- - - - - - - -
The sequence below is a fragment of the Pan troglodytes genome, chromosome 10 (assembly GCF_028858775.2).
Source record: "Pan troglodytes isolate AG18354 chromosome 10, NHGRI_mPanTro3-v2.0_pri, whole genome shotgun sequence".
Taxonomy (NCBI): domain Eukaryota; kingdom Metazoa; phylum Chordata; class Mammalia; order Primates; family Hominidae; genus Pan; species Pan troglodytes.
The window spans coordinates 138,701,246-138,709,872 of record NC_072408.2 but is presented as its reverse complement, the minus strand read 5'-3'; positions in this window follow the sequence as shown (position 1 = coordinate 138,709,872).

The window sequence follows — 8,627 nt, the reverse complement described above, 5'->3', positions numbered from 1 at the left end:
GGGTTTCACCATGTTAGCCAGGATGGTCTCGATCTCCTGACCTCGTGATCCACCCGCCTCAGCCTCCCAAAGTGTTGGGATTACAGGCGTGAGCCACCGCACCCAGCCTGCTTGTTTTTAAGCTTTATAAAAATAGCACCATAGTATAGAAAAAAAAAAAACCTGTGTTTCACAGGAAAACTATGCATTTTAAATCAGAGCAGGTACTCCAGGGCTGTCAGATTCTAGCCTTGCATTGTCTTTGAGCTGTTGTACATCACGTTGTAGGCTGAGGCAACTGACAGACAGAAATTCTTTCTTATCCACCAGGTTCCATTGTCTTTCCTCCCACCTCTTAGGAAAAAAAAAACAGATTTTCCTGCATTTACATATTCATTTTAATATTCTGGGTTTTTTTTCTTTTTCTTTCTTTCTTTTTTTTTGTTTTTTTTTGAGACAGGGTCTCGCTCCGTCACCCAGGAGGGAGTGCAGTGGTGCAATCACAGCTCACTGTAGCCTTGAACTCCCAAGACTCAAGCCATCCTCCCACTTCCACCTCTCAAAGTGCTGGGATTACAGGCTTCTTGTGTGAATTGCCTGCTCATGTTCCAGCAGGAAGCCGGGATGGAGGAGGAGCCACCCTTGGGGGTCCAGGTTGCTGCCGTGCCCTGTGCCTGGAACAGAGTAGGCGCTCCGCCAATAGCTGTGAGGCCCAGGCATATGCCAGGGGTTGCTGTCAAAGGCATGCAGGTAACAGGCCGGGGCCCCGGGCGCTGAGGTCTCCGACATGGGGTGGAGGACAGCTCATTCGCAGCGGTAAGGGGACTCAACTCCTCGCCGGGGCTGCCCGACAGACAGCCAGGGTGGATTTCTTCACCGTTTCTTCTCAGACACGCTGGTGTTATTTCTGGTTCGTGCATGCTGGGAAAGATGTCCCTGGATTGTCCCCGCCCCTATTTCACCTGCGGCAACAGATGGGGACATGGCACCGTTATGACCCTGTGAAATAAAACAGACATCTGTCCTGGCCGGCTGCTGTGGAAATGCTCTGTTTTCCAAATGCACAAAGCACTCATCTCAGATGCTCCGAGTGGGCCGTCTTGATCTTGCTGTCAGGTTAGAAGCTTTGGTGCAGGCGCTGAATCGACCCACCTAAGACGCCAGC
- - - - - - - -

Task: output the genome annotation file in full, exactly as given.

The sequence below is a fragment of the Pan troglodytes genome, chromosome 10 (assembly GCF_028858775.2).
Source record: "Pan troglodytes isolate AG18354 chromosome 10, NHGRI_mPanTro3-v2.0_pri, whole genome shotgun sequence".
Taxonomy (NCBI): domain Eukaryota; kingdom Metazoa; phylum Chordata; class Mammalia; order Primates; family Hominidae; genus Pan; species Pan troglodytes.
The window spans coordinates 138,701,246-138,709,872 of record NC_072408.2 but is presented as its reverse complement, the minus strand read 5'-3'; positions in this window follow the sequence as shown (position 1 = coordinate 138,709,872).

The window sequence follows — 8,627 nt, the reverse complement described above, 5'->3', positions numbered from 1 at the left end:
GGGTTTCACCATGTTAGCCAGGATGGTCTCGATCTCCTGACCTCGTGATCCACCCGCCTCAGCCTCCCAAAGTGTTGGGATTACAGGCGTGAGCCACCGCACCCAGCCTGCTTGTTTTTAAGCTTTATAAAAATAGCACCATAGTATAGAAAAAAAAAAAACCTGTGTTTCACAGGAAAACTATGCATTTTAAATCAGAGCAGGTACTCCAGGGCTGTCAGATTCTAGCCTTGCATTGTCTTTGAGCTGTTGTACATCACGTTGTAGGCTGAGGCAACTGACAGACAGAAATTCTTTCTTATCCACCAGGTTCCATTGTCTTTCCTCCCACCTCTTAGGAAAAAAAAAACAGATTTTCCTGCATTTACATATTCATTTTAATATTCTGGGTTTTTTTTCTTTTTCTTTCTTTCTTTTTTTTTGTTTTTTTTTGAGACAGGGTCTCGCTCCGTCACCCAGGAGGGAGTGCAGTGGTGCAATCACAGCTCACTGTAGCCTTGAACTCCCAAGACTCAAGCCATCCTCCCACTTCCACCTCTCAAAGTGCTGGGATTACAGGCTTCTTGTGTGAATTGCCTGCTCATGTTCCAGCAGGAAGCCGGGATGGAGGAGGAGCCACCCTTGGGGGTCCAGGTTGCTGCCGTGCCCTGTGCCTGGAACAGAGTAGGCGCTCCGCCAATAGCTGTGAGGCCCAGGCATATGCCAGGGGTTGCTGTCAAAGGCATGCAGGTAACAGGCCGGGGCCCCGGGCGCTGAGGTCTCCGACATGGGGTGGAGGACAGCTCATTCGCAGCGGTAAGGGGACTCAACTCCTCGCCGGGGCTGCCCGACAGACAGCCAGGGTGGATTTCTTCACCGTTTCTTCTCAGACACGCTGGTGTTATTTCTGGTTCGTGCATGCTGGGAAAGATGTCCCTGGATTGTCCCCGCCCCTATTTCACCTGCGGCAACAGATGGGGACATGGCACCGTTATGACCCTGTGAAATAAAACAGACATCTGTCCTGGCCGGCTGCTGTGGAAATGCTCTGTTTTCCAAATGCACAAAGCACTCATCTCAGATGCTCCGAGTGGGCCGTCTTGATCTTGCTGTCAGGTTAGAAGCTTTGGTGCAGGCGCTGAATCGACCCACCTAAGACGCCAGC